On November 29, Kyrgyzstan’s parliament passed the first reading of a bill that would redesign specific elements of the country’s flag.
Article 3 of the law “About the state symbols of the Kyrgyz Republic” lays out the dimensions of the flag and its design components. The flag features a “round solar disk with forty evenly diverging rays of golden color, with an image of a red Kyrgyz yurt tunduk placed inside the solar disk.” The bill, proposed in September, calls for changing the design of the rays. Ulan Primov, one of the bill’s authors, said it was easy to confuse the rays for a sunflower.
The word “sunflower” in Kyrgyz can be used derogatorily to denote fickleness or a lack of independence. In a speech against the bill, deputy Mirlan Samyikozho stooped to a bit of name calling when he said, “Whoever says that the sun rays are like a sunflower is a sunflower themselves.”
There were three proposed changes to the flag: the first pitched by parliament back in September, edits by the president’s office in October, and a final version that was voted on this week. All of the proposed flag designs include a yellow tunduk inside a sun with forty rays against a red background.
Parliament’s first effort straightens out the rays, which in the original are curved (and, if one squints, could be seen as petals on a sunflower). The president’s office tweaked that by plucking each ray from the strip of yellow around the tunduk. The president’s version has alternating lengths of rays, which, though it may more accurately represent the sun, could insinuate that some of the forty tribes that the rays represent are stronger or more powerful than others. Perhaps anticipating such criticism, Jogorku Kenesh’s final markup has all of the rays measuring at equal length.
Deputies also increased the number of slats on the tunduk from three to four. Nurlan Shakiev, who has been the speaker of parliament since October 2022, explained during deliberations, “They said that only the rich, prosperous Kyrgyz had four tunduk rods in the yurts, while the poor had three.”
In the November 29 vote, 66 deputies voted in favor of a new design (well, 65, given that deputy Mirlan Samyikozho claimed someone pressed the “for” button while he was away). Eight deputies voted no, 10 abstained, and six did not vote altogether.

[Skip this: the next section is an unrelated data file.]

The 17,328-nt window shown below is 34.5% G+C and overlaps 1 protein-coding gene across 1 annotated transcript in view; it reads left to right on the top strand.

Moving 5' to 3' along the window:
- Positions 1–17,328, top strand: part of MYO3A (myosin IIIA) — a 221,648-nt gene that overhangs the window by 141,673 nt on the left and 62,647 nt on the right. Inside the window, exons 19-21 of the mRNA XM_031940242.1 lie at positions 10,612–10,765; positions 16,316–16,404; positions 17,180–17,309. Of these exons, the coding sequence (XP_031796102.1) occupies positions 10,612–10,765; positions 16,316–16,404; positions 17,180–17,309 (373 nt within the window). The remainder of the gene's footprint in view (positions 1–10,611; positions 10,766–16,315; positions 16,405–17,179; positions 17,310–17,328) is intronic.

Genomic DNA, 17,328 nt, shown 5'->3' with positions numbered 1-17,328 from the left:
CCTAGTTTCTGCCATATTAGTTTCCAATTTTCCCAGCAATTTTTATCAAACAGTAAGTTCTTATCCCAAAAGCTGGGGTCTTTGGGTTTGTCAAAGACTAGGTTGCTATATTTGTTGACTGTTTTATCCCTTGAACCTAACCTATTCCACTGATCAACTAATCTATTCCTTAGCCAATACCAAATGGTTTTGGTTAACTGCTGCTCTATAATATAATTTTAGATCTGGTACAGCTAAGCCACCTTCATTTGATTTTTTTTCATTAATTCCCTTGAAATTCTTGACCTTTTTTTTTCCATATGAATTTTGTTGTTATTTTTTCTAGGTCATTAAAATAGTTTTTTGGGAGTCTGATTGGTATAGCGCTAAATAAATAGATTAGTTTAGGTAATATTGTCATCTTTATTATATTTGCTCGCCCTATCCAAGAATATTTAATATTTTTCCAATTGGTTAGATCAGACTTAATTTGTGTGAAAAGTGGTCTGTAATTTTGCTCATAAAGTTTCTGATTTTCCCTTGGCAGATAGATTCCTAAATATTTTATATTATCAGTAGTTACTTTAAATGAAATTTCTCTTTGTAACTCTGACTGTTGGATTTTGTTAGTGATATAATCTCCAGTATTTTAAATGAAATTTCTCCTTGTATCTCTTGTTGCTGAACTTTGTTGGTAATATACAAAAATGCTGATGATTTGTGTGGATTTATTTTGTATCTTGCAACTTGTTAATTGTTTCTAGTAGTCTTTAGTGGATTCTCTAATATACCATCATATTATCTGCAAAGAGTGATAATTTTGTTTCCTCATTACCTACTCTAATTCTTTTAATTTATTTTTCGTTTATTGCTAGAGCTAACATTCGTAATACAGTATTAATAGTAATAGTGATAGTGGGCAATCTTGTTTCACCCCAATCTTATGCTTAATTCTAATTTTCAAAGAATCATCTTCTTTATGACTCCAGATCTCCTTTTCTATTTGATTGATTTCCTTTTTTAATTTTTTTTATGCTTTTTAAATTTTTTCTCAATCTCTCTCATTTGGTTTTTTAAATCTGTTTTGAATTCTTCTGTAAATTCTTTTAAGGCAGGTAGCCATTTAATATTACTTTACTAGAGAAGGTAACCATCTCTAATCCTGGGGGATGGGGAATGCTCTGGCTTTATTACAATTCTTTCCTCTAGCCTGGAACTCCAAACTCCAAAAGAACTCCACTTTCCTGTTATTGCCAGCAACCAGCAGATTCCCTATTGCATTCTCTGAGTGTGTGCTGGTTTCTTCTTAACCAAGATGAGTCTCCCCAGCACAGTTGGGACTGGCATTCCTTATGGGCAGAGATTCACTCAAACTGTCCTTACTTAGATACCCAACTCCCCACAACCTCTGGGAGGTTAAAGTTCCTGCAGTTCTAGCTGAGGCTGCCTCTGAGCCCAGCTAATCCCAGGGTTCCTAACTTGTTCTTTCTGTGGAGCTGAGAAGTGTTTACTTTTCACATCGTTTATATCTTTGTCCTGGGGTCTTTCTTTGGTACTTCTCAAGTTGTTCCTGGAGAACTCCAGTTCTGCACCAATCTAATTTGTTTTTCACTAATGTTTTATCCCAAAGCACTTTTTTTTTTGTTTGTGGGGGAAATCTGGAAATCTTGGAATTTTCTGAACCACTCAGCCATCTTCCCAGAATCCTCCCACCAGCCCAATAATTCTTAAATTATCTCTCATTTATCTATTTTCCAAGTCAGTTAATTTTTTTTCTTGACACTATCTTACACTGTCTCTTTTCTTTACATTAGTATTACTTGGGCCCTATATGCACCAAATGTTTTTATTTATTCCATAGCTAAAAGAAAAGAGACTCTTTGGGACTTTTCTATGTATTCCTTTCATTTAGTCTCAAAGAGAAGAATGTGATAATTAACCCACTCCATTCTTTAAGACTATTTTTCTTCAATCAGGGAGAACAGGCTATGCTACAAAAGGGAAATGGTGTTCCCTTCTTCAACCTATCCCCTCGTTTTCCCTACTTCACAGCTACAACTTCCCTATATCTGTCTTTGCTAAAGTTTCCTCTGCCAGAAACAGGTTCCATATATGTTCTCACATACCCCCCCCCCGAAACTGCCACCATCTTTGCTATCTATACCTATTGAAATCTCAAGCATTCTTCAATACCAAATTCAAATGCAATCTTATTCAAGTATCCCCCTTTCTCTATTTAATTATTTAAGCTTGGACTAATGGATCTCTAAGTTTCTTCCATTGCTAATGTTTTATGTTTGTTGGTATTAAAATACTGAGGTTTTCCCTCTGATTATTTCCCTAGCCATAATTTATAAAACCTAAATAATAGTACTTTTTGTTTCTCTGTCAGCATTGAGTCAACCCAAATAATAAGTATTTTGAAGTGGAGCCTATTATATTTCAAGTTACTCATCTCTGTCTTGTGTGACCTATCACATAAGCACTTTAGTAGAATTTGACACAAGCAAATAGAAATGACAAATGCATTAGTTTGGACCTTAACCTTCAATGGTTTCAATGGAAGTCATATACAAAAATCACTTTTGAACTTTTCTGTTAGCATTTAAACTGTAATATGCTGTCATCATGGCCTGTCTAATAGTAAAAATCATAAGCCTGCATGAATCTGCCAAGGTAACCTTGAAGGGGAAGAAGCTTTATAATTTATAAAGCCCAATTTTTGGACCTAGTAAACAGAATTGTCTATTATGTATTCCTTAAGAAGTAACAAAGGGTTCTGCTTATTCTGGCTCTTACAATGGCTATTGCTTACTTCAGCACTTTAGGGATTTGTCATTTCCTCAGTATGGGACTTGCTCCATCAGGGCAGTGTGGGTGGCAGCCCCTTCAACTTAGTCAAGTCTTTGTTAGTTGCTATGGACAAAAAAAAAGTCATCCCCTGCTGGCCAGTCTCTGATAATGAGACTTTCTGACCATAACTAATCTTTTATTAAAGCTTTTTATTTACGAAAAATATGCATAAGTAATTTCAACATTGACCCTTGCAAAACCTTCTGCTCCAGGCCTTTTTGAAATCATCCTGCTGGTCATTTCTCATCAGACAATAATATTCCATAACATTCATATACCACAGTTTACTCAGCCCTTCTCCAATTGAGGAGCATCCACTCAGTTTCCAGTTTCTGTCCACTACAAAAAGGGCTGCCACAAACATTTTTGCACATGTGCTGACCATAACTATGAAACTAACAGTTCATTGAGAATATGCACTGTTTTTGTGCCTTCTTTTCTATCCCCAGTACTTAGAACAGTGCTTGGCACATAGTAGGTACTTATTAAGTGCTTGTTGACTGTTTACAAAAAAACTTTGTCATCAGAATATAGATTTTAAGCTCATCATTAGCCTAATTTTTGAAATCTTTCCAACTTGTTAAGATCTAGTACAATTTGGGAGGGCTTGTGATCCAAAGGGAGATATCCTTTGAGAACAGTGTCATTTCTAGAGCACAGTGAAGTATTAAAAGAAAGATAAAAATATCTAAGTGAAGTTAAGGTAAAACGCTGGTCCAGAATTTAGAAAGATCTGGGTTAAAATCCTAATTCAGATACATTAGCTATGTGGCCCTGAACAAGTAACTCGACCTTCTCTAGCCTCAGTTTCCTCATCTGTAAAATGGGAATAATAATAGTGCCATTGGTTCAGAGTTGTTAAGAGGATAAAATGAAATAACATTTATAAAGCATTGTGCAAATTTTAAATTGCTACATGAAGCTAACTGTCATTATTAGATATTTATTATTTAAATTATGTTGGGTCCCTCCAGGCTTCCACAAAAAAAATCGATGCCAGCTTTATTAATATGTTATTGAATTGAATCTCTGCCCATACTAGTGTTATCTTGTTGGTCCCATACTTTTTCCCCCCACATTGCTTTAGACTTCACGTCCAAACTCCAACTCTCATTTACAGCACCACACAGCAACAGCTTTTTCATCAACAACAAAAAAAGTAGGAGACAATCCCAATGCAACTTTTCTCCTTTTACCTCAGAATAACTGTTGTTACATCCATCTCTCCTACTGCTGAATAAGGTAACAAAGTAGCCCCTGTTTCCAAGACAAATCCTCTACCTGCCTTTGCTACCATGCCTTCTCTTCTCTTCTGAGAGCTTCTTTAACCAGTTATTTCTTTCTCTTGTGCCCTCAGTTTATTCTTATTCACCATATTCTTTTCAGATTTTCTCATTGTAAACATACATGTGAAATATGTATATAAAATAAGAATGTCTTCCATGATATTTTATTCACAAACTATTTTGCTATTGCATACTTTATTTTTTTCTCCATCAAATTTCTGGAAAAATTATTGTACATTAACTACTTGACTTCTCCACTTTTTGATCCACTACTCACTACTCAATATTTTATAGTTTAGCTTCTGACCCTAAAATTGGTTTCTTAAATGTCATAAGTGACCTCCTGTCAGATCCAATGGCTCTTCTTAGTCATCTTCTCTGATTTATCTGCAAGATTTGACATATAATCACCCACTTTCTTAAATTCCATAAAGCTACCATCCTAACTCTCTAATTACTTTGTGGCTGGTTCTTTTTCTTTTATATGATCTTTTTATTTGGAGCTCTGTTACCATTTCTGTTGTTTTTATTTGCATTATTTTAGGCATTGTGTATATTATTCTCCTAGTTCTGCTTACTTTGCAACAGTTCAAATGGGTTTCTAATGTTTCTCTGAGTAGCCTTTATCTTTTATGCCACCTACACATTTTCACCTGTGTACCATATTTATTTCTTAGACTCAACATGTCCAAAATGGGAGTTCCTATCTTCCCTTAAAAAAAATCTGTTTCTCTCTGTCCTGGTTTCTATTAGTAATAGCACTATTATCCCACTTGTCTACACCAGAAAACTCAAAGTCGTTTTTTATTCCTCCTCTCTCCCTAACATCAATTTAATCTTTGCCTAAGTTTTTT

Erlan Kokulov, a member of the Yntymak party, criticized the process for lacking democratic integrity. “We rushed again. We could not ask questions. The flag is not only ours, but it belongs to every citizen,” Kokulov said. “This issue should have been resolved by a referendum.”
Elections are expensive, though, and it is unlikely the design will be put to a formal vote.
Azattyk, the Kyrgyz-language branch of Radio Free Europe/Radio Liberty, conducted an informal survey about the proposed changes to the flag on YouTube. As of November 30, 38,000 people had voted, with 80 percent supporting the original design. Some 13 percent liked the president’s pitch. Only 5 percent approved parliament’s final markup.
This is not the first time Kyrgyzstan’s lawmakers have tried to change the flag, which was adopted in 1992 just days after the country joined the United Nations as an independent state. In 2011, parliament set up a committee of 15 deputies to discuss the flag’s design. Abdyrakhman Mamataliev, the deputy who chaired the committee, recounted that a light blue flag would evoke less violent images than red, a color that symbolizes blood. Mamataliev also called for bringing back the Soviet-era tricolor flag, but swapping out the hammer and sickle with a tunduk.
Compared to those changes, tweaks to the shape of the sun rays seem minor. Countries change the details and ornamentation of their flags all the time. In 2021, France shifted the blue in their tricolor to a slightly darker navy. In 2022, Honduras changed the stripes and stars on its flag from dark blue back to turquoise. Primov, one of the bill’s authors, cited the frequency of changes to flags in the United States and Spain to justify the Kyrgyz design change.
In an interview with Kabar on October 25, President Sadyr Japarov said that while he is “far from superstitious,” it is nevertheless important to “hope that from now on, we will be a developed an independent country, like the rays of the sun on our flag entering through the tunduk.”
Average people are not so sure about the transformative power of the flag’s design change, though. When local media outlet Kaktus conducted street interviews in Bishkek back in October, people not only said they prefer the original design, but that they think this whole bill is a distraction from actual societal problems. Respondents cited rising taxes, inflation, domestic violence, and crumbling roads.
“I don’t get it. If we change the flag, then everyone will be fed, they won’t shut off electricity in the winter, houses will be warm, and food will be cheaper?” Avazbek Amanbekov, a world class champion kickboxer, posted on his Instagram stories. “Are we really going to compete under a different flag now?”
The bill has passed only its first reading and still needs to be voted on two more times before it goes to Japarov’s desk to be signed into law. It could be that this bill fizzles out of fashion, similar to a failed attempt to penalize those who use images of the flag that do not exactly match the specifications laid out by law.